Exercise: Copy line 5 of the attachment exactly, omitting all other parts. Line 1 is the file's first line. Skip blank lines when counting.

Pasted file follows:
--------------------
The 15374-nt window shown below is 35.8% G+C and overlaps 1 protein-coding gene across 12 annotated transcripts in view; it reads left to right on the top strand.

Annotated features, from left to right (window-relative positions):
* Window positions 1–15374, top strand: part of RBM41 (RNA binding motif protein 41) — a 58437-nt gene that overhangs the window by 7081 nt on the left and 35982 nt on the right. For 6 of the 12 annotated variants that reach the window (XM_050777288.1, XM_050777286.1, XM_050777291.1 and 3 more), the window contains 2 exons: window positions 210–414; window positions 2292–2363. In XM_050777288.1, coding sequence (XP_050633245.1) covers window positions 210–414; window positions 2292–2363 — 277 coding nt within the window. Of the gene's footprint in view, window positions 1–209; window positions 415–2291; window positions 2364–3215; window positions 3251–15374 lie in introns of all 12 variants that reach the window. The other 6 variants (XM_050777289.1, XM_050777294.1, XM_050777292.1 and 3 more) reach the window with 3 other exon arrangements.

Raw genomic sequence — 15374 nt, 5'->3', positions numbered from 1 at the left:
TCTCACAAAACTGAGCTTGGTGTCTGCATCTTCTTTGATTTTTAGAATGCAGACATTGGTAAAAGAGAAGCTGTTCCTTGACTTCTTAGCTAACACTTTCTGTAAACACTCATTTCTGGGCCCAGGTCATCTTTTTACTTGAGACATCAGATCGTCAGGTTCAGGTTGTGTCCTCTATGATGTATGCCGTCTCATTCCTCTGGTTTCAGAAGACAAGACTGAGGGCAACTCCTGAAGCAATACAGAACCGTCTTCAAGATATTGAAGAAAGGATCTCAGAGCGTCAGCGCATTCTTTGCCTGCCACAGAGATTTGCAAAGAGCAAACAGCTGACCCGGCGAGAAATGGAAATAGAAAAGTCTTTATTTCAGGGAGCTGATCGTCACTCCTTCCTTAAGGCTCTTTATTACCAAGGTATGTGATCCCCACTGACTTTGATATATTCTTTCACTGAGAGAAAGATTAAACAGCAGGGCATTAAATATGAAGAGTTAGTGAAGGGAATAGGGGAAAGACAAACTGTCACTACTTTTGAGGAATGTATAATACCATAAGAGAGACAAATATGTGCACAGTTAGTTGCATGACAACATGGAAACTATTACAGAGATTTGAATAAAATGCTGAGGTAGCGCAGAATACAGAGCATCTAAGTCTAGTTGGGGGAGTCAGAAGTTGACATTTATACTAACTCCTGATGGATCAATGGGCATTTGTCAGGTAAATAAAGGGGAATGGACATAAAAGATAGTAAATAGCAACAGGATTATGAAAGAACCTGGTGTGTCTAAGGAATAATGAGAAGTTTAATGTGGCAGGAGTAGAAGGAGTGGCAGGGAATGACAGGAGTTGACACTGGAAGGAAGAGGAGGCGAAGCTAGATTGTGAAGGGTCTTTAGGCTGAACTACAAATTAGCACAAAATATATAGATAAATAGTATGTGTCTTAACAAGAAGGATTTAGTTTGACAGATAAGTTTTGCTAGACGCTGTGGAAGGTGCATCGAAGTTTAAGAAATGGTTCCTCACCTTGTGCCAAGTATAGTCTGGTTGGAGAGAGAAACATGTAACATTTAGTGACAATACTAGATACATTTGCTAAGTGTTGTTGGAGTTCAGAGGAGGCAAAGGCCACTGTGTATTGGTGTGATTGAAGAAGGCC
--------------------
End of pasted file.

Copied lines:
TCTCACAAAACTGAGCTTGGTGTCTGCATCTTCTTTGATTTTTAGAATGCAGACATTGGTAAAAGAGAAGCTGTTCCTTGACTTCTTAGCTAACACTTTCTGTAAACACTCATTTCTGGGCCCAGGTCATCTTTTTACTTGAGACATCAGATCGTCAGGTTCAGGTTGTGTCCTCTATGATGTATGCCGTCTCATTCCTCTGGTTTCAGAAGACAAGACTGAGGGCAACTCCTGAAGCAATACAGAACCGTCTTCAAGATATTGAAGAAAGGATCTCAGAGCGTCAGCGCATTCTTTGCCTGCCACAGAGATTTGCAAAGAGCAAACAGCTGACCCGGCGAGAAATGGAAATAGAAAAGTCTTTATTTCAGGGAGCTGATCGTCACTCCTTCCTTAAGGCTCTTTATTACCAAGGTATGTGATCCCCACTGACTTTGATATATTCTTTCACTGAGAGAAAGATTAAACAGCAGGGCATTAAATATGAAGAGTTAGTGAAGGGAATAGGGGAAAGACAAACTGTCACTACTTTTGAGGAATGTATAATACCATAAGAGAGACAAATATGTGCACAGTTAGTTGCATGACAACATGGAAACTATTACAGAGATTTGAATAAAATGCTGAGGTAGCGCAGAATACAGAGCATCTAAGTCTAGTTGGGGGAGTCAGAAGTTGACATTTATACTAACTCCTGATGGATCAATGGGCATTTGTCAGGTAAATAAAGGGGAATGGACATAAAAGATAGTAAATAGCAACAGGATTATGAAAGAACCTGGTGTGTCTAAGGAATAATGAGAAGTTTAATGTGGCAGGAGTAGAAGGAGTGGCAGGGAATGACAGGAGTTGACACTGGAAGGAAGAGGAGGCGAAGCTAGATTGTGAAGGGTCTTTAGGCTGAACTACAAATTAGCACAAAATATATAGATAAATAGTATGTGTCTTAACAAGAAGGATTTAGTTTGACAGATAAGTTTTGCTAGACGCTGTGGAAGGTGCATCGAAGTTTAAGAAATGGTTCCTCACCTTGTGCCAAGTATAGTCTGGTTGGAGAGAGAAACATGTAACATTTAGTGACAATACTAGATACATTTGCTAAGTGTTGTTGGAGTTCAGAGGAGGCAAAGGCCACTGTGTATTGGTGTGATTGAAGAAGGCC